Fig. 3: Intraoperative gross anatomical image demonstrating a completely intrathyroidal parathyroid adenoma (red arrow)

For our study, preoperative imaging with US and MIBI-SPECT/CT was utilized. Given the previously failed cervical procedure with recurrent laryngeal nerve injury, appropriate identification of abnormal adenoma location was key to reduce the risk of complications. Ultrasound and MIBI-SPECT/CT imaging identified a 1 cm hypodense mass located in the right inferior thyroid lobe, with delayed washout of the tracer. Interpretation by the radiologist suggested no presence of parathyroid disease, but rather imaging consistent with a thyroid nodule. Fine needle aspiration (FNA) of the thyroidal mass was considered with washing for PTH; however, this was not performed due to its small size and risks associated with parathyroid biopsy, including lesion disruption and secondary parathyroid adenomas secondary to seeding along the needle tract.1417

A meta-analysis conducted by Cheung et al. assessed the accuracy of preoperative imaging on localization of parathyroid adenomas compared to intraoperative findings.18 Pooled analysis indicated that the US had a sensitivity of 76.1% (57–89%), followed by MIBI-SPECT 79% (49–91%) and 4DCT (89%).18 Data related to MIBI-SPECT/CT were not presented, though SPECT/CT is considered to have a greater localization value than SPECT alone for ectopic adenomas.19 Conversely, the positive predictive value of parathyroid adenomas noted on imaging is similar across each test, with 4DCT having the highest PPV of 93.5%, followed by US (93.2%; 85–100%) and MIBI scans (91%; 84–96%).18 Furthermore, a retrospective study by Roy et al. found similar results while assessing the sensitivity and PPV of MIBI scans alone and the US in the identification of ectopic parathyroid adenomas.7 Overall results determined MIBI imaging to have an overall sensitivity and PPV of 89 and 90%, respectively, while the US demonstrated a sensitivity and PPV of 59 and 90%, respectively.7 While assessing for intrathyroidal parathyroid adenomas only, the sensitivity of MIBI scans and the US was 78 and 83%, respectively.7 The greater sensitivity of US with intrathyroidal parathyroid adenomas could be related to accessibility with the US probe, while other ectopic locations including the thymus (48% sensitivity) or retroesophageal sites (58% sensitivity) are much more difficult to image.7 Conversely, [99mTc]Tc-Sestamibi tracer uptake within thyroid nodules is documented within the literature,20 which can lead to misinterpretation of thyroid nodules as parathyroid disease, and vice versa. This case report demonstrated the presence of a subcentimeter thyroid nodule on the US along with delayed [99mTc] Tc-Sestamibi tracer washout, read as thyroidal nodularity on the radiologic report. In these instances, it is imperative that a surgeon creates their own interpretation of the data and considers the full clinical picture.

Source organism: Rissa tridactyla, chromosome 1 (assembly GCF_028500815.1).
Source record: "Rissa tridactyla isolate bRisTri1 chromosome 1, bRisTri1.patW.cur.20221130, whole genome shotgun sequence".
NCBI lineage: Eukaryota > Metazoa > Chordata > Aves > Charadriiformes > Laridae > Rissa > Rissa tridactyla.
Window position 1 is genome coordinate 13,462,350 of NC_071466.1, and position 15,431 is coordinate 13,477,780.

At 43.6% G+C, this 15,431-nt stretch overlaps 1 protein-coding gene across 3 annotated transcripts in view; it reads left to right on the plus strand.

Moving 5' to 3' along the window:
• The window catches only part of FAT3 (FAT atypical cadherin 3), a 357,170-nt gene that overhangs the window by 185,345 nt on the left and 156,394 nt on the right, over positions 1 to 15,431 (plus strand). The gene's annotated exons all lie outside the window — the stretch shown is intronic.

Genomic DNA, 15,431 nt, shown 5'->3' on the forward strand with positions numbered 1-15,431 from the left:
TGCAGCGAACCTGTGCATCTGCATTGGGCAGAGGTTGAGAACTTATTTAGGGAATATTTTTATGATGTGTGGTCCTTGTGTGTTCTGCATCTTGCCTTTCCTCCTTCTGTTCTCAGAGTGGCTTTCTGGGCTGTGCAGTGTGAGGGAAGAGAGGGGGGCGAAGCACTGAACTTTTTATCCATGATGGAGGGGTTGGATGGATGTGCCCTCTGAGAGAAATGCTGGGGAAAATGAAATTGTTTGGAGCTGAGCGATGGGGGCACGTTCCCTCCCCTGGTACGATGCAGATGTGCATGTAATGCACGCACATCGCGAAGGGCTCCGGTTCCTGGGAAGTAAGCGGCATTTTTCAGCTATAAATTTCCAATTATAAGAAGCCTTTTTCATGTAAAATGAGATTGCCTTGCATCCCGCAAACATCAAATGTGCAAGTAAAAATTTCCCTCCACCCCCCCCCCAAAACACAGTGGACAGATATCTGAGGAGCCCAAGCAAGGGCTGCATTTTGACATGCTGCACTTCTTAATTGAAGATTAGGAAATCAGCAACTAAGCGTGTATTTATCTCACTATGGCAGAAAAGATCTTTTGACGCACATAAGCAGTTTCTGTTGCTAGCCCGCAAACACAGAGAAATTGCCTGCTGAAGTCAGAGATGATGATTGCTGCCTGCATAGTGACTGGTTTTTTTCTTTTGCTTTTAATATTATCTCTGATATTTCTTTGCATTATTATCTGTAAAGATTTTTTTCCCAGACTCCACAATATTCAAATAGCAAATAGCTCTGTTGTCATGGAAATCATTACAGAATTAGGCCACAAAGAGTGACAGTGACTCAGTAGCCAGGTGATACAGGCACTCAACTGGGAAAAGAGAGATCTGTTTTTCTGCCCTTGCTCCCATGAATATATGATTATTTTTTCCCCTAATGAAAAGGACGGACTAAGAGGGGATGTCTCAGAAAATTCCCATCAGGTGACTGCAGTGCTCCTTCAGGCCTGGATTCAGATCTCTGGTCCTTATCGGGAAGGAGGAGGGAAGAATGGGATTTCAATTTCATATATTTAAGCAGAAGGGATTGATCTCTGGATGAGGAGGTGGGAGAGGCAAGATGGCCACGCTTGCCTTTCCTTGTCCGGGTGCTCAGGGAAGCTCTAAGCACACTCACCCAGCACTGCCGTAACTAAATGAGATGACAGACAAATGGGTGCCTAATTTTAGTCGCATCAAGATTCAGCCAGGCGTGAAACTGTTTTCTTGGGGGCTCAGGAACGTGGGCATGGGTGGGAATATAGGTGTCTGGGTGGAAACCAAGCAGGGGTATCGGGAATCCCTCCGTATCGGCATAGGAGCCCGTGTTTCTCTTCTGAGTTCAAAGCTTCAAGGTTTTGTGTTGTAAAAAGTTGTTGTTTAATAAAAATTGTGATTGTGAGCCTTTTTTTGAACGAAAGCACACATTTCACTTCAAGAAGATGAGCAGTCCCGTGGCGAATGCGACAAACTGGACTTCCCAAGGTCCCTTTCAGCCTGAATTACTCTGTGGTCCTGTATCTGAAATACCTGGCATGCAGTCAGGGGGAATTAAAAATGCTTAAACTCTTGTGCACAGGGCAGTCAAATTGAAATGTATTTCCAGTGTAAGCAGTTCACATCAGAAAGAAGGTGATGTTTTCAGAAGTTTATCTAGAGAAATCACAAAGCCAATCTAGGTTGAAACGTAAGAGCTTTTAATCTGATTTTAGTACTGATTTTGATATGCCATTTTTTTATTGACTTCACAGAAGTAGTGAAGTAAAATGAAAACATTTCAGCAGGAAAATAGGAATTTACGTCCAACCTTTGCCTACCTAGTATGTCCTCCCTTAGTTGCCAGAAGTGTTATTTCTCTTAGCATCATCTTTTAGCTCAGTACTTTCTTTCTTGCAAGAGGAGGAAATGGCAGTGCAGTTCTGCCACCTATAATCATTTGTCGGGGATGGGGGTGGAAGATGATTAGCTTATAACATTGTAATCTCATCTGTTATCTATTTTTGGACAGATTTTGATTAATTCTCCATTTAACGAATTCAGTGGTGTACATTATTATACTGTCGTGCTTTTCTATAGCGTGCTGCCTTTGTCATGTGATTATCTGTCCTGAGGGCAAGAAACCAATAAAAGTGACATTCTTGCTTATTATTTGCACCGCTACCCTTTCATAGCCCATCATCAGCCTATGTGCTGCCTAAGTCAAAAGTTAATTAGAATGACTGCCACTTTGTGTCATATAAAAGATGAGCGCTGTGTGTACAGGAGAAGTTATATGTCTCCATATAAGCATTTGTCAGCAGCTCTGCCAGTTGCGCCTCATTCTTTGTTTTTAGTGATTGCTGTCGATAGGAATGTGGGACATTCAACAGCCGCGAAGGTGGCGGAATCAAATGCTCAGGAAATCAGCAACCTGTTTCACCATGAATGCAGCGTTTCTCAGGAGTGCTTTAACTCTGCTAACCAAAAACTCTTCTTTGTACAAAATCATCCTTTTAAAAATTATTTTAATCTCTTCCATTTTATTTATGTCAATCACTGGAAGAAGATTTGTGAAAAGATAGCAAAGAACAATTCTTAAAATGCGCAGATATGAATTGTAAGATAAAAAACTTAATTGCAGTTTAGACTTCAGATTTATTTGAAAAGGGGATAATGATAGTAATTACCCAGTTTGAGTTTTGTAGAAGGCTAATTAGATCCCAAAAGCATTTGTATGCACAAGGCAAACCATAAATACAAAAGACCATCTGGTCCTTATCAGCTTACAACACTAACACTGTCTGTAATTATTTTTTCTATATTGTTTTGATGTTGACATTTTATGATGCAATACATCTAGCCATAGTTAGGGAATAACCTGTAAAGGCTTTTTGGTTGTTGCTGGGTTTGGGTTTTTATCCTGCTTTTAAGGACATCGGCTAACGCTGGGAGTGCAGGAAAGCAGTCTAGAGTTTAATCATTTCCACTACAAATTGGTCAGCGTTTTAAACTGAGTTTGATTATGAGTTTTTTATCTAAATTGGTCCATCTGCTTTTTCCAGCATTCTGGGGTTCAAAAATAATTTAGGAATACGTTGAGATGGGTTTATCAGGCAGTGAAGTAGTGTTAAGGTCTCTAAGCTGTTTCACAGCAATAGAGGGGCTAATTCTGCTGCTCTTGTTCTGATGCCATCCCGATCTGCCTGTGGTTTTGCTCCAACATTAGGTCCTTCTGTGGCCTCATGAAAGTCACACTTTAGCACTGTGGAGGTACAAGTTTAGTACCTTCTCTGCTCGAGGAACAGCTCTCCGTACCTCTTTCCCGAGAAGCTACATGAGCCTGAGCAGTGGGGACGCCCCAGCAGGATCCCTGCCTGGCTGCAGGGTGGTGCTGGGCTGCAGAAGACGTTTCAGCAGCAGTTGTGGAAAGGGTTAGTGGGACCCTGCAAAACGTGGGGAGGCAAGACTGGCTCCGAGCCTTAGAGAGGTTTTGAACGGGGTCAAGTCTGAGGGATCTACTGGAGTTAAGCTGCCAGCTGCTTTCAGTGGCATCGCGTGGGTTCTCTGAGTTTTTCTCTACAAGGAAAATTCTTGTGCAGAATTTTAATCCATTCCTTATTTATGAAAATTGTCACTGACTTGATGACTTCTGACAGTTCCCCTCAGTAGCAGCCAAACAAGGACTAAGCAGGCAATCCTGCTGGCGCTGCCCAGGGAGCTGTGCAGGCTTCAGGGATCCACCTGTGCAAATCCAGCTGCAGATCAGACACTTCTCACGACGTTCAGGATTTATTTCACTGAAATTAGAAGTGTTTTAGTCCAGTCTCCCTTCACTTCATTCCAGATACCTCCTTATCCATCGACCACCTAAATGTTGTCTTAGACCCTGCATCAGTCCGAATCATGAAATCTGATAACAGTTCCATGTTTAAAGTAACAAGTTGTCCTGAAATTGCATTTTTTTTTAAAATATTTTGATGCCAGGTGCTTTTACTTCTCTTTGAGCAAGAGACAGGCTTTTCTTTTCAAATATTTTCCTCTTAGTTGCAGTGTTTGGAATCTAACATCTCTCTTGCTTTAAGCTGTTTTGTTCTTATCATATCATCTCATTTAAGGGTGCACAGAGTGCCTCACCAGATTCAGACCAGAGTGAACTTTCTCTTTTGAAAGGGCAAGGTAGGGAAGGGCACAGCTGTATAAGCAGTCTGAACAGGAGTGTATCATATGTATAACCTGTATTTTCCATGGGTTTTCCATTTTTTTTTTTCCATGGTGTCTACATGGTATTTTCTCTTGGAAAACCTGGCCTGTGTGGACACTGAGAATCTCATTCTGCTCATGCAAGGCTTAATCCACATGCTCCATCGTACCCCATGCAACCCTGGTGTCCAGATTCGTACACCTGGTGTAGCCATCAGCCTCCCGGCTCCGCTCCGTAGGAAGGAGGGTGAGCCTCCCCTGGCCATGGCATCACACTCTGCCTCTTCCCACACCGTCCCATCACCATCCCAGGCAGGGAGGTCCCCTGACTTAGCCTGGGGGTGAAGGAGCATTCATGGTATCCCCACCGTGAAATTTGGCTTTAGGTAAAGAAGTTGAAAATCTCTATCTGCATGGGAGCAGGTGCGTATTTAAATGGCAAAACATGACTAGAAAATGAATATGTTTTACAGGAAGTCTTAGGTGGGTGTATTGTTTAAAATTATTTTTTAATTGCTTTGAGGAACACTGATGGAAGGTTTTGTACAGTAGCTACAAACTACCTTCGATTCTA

Figs 4A to C: Drawing depicting types of intrathyroidal parathyroid based upon the classification by Goodman et al.10 The classification includes Type I (A), with the adenoma present under the thin connective tissue but not present within the thyroidal parenchyma (thus, not true intrathyroidal parathyroid); Type II (B), with the adenoma partially within the thyroid tissue; and Type III (C), with a completely intrathyroidal parathyroid adenoma

In conclusion, this is a case that demonstrates the treatment of 1°HPTH in a patient found to have an intrathyroidal parathyroid adenoma on reoperative cervical exploration. These findings demonstrate that in the setting of inconclusive imaging, one’s clinical acumen and anatomical and embryologic knowledge should be utilized in a systematic approach to identifying parathyroid adenomas. Though rare, anatomical anomalies do exist, and should always be accounted for when faced with a missing parathyroid gland.